A lot of times when you mention the word dominant, people assume you mean the way two dogs interact with each other. When I mention the word dominance, I am referring to the way a dog interacts with people.
How Do You Know When You Are Dealing With A Dominant Aggressive Dog?
Any dog who growls and bites at you when you: (1) disturb it while it sleeps; (2) try taking away a bone or toy; (3) show some type of hostility toward another dog or person that the dominant dog perceives as his mate; (4) reach for a food bowl, usually while the dog is eating; (5) stand over the dog and stare; (6) remove the dog from its favorite sleeping area, bed or couch; (7) try making it stop doing something you do not like; correcting it; and (8) simply pet the dog in a manner it does not like.
What is the Cause of Dominance Aggression?
I believe that there are two main factors that cause this behavior. The first and most common factor is a weak owner. That may have sounded harsh but let me explain.
Dogs are basically wolves. You, your family, and your dog make a pack. In any pack there must be a leader and followers. Dogs know no other way to live. If your dog does not see you as a leader then it will assume the role -- some willingly and some unwilling. Every dog requires a different level of leadership.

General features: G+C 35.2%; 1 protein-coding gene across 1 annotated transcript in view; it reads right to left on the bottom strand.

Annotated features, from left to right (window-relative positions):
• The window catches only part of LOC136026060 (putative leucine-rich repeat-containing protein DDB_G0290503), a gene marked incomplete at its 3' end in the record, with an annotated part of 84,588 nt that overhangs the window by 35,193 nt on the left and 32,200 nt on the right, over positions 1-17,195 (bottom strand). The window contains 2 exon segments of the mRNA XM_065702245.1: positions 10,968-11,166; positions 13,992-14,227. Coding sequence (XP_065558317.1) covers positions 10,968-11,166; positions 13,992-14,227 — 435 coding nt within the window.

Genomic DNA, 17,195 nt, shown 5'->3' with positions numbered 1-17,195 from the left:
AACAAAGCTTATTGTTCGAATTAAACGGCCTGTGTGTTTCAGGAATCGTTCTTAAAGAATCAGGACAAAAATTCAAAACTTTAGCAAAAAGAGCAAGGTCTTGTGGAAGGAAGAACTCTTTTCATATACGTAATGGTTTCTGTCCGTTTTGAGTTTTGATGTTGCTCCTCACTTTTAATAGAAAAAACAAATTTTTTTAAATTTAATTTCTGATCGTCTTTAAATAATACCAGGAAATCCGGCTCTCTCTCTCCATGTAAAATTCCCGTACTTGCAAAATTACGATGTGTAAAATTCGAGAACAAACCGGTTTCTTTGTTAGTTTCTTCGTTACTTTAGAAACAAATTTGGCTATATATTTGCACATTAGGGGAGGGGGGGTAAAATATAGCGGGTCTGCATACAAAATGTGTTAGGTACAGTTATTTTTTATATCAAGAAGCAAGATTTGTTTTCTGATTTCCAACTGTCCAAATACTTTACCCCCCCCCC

For example, I consider myself a strong leader to my dogs. I make the rules and enforce them. For 9 out of 10 dogs, I may be a good pack leader. For that 10th dog, my level of strength may not be high enough and the dog may want to assume leadership.
When it comes down to it, its not how strong you think you are, but how strong your dog thinks you are. Like a spoiled child, most dogs in this group do what they do because we allow it.
Then there is that rare dog that is born with a twisted perception of himself. I call this dog a true dominant aggressive dog. Sometimes no amount of strength or training will help in avoiding the problem.
(continued next week)
Paul Reedy is a new Urban Chic columnist. He was in law enforcement from 1994-2001. He decided to venture out into the area of dog training and made a point to do everything in his power to increase his knowledge of dogs and how they think. He attended Triple Crown Dog Academy and is certified as a Canine Behavior and Training Specialist. In December of 2001, Reedy attended Adlerhorst International for additional training as a police dog handler. For questions about your dog contact Paul at
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